• Be predictable and consistent.  Don’t make fast movements or make a lot of noise.  Talk softly and alert the cat with your voice before you open the door.  Spot clean only at this time.

  • Always wash your hands before approaching the cat.  Their noses are 40 times more discerning than ours, and they may smell something on your hands that frightens or upsets them.  Always use fresh, clean linens, carrier, beds, toys, as well as food and water dishes.

  • Let the cat approach you first.  Let the cat smell your hand, and let them know that your hand is not something they need to worry about.

  • After the 48 hours, you cannot keep the cat totally isolated.  You need to start the positive behaviors and reinforcements.  Remember, talk softly and move slowly.

  • Do not stare directly into the cat’s eyes.  This could be seen as a threat.  If the cat is looking directly at you, slowly blink your eyes several times.  An approachable cat will most likely blink back at you.

  • Don’t let the cat hide all of the time.  If there is something that the cat is consistently hiding in, remove it and replace it with something that he/she can not hide in.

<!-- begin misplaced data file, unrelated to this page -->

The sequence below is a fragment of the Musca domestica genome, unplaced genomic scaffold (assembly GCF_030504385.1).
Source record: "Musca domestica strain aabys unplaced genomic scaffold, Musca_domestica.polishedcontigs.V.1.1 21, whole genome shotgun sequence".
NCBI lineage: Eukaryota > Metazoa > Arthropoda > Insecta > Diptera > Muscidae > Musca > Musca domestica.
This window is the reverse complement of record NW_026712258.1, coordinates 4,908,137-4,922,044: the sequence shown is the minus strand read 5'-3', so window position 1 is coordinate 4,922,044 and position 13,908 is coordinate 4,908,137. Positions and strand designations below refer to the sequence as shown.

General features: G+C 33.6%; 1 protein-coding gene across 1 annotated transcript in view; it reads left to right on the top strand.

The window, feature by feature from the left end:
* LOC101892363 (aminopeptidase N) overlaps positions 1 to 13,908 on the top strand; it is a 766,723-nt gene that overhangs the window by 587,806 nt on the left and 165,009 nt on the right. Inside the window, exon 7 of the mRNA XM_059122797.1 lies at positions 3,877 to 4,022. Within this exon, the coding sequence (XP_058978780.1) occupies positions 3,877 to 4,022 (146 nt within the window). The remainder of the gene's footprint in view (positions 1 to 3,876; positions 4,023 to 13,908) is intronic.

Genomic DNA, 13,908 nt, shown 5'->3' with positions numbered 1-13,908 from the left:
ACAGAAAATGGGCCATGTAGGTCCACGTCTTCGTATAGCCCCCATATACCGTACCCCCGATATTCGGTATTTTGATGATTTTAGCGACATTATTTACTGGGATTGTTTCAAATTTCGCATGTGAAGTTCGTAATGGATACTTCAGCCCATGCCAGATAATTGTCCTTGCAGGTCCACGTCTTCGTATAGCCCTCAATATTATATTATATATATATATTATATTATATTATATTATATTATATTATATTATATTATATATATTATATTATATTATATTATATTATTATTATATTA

• Encourage the cat to approach with food, treats, petting, or toys.  If the cat allows petting, it is a good time to check for flea dirt, ticks, or anything that shouldn’t be on his/her skin or coat.

  • Hissing is the language of the cat and is usually used as a warning.  Low growling is an expression of anxiety.  Ears pinned back is also a warning.  A wagging tail with a cat is not a sign that the cat is happy, but usually a sign of irritation.

  • Do not attempt to pick up the cat just yet.  Some cats may never enjoy being picked up.

  • When the cat is approaching you freely, and loving your attention, you can start picking him/her up.  But it must be done correctly.  Start out with very short pickups, using both hands, one in front and one supporting behind the back legs, pick up and snuggle close.  Immediately scratch in the cat’s favorite spot and talk softly.  As soon as the cat starts to struggle, gently put the cat back down.  Never let the cat struggle in your arms.  The cat needs to know that being picked up is a good thing.  Next time, try to hold a tiny bit longer, and put back down.  It takes patience, but it is well worth the time.

  • Always use a top loading carrier, or turn the front loading carrier on its end, and carefully set the cat into the carrier back feet first.  Do not drop the cat into the carrier!!  Face first can be scary to many cats.

  • If you need to scruff a cat, always support the body with your other hand under the back legs.  Never let a cat dangle with just a scruff!

  • Never reach into a carrier or cage of a cat you don’t know and grab the cat!  Remember, if you don’t know the cat, then he/she doesn’t know you either.

  • Pheromone plug-ins, calming sprays and elixirs, and treats can be helpful.  Give them a try.

Approaching a Cat